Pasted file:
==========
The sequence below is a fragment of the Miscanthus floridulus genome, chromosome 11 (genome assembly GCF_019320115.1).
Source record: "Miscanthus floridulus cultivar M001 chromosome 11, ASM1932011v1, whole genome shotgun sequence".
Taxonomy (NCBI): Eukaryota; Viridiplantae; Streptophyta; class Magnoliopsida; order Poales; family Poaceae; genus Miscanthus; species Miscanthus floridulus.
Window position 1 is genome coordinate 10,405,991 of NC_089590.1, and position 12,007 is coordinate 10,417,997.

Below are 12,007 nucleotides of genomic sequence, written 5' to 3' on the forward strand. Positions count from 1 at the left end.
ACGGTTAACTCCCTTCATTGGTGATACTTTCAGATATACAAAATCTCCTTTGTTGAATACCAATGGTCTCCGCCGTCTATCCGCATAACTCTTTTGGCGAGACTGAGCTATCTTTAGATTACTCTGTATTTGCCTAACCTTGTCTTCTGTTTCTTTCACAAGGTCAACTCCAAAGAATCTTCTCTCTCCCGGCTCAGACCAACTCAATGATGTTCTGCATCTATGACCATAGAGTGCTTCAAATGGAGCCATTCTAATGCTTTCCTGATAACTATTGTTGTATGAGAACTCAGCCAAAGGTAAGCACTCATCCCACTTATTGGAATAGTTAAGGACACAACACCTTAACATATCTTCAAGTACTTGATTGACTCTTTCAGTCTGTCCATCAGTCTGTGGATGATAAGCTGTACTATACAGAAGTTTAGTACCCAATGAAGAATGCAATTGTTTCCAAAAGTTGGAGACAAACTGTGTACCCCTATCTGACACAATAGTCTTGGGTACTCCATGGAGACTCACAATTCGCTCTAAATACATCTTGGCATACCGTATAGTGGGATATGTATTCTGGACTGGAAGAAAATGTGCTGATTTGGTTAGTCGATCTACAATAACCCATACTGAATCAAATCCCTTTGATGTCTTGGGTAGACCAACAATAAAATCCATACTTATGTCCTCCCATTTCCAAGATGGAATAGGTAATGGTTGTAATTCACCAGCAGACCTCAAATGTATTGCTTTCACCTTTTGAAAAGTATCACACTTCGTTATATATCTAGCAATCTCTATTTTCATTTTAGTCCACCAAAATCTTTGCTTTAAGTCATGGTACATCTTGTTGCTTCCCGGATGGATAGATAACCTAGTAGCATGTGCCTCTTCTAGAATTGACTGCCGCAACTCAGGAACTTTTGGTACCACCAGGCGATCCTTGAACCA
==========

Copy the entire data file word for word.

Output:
The sequence below is a fragment of the Miscanthus floridulus genome, chromosome 11 (genome assembly GCF_019320115.1).
Source record: "Miscanthus floridulus cultivar M001 chromosome 11, ASM1932011v1, whole genome shotgun sequence".
Taxonomy (NCBI): Eukaryota; Viridiplantae; Streptophyta; class Magnoliopsida; order Poales; family Poaceae; genus Miscanthus; species Miscanthus floridulus.
Window position 1 is genome coordinate 10,405,991 of NC_089590.1, and position 12,007 is coordinate 10,417,997.

Below are 12,007 nucleotides of genomic sequence, written 5' to 3' on the forward strand. Positions count from 1 at the left end.
ACGGTTAACTCCCTTCATTGGTGATACTTTCAGATATACAAAATCTCCTTTGTTGAATACCAATGGTCTCCGCCGTCTATCCGCATAACTCTTTTGGCGAGACTGAGCTATCTTTAGATTACTCTGTATTTGCCTAACCTTGTCTTCTGTTTCTTTCACAAGGTCAACTCCAAAGAATCTTCTCTCTCCCGGCTCAGACCAACTCAATGATGTTCTGCATCTATGACCATAGAGTGCTTCAAATGGAGCCATTCTAATGCTTTCCTGATAACTATTGTTGTATGAGAACTCAGCCAAAGGTAAGCACTCATCCCACTTATTGGAATAGTTAAGGACACAACACCTTAACATATCTTCAAGTACTTGATTGACTCTTTCAGTCTGTCCATCAGTCTGTGGATGATAAGCTGTACTATACAGAAGTTTAGTACCCAATGAAGAATGCAATTGTTTCCAAAAGTTGGAGACAAACTGTGTACCCCTATCTGACACAATAGTCTTGGGTACTCCATGGAGACTCACAATTCGCTCTAAATACATCTTGGCATACCGTATAGTGGGATATGTATTCTGGACTGGAAGAAAATGTGCTGATTTGGTTAGTCGATCTACAATAACCCATACTGAATCAAATCCCTTTGATGTCTTGGGTAGACCAACAATAAAATCCATACTTATGTCCTCCCATTTCCAAGATGGAATAGGTAATGGTTGTAATTCACCAGCAGACCTCAAATGTATTGCTTTCACCTTTTGAAAAGTATCACACTTCGTTATATATCTAGCAATCTCTATTTTCATTTTAGTCCACCAAAATCTTTGCTTTAAGTCATGGTACATCTTGTTGCTTCCCGGATGGATAGATAACCTAGTAGCATGTGCCTCTTCTAGAATTGACTGCCGCAACTCAGGAACTTTTGGTACCACCAGGCGATCCTTGAACCA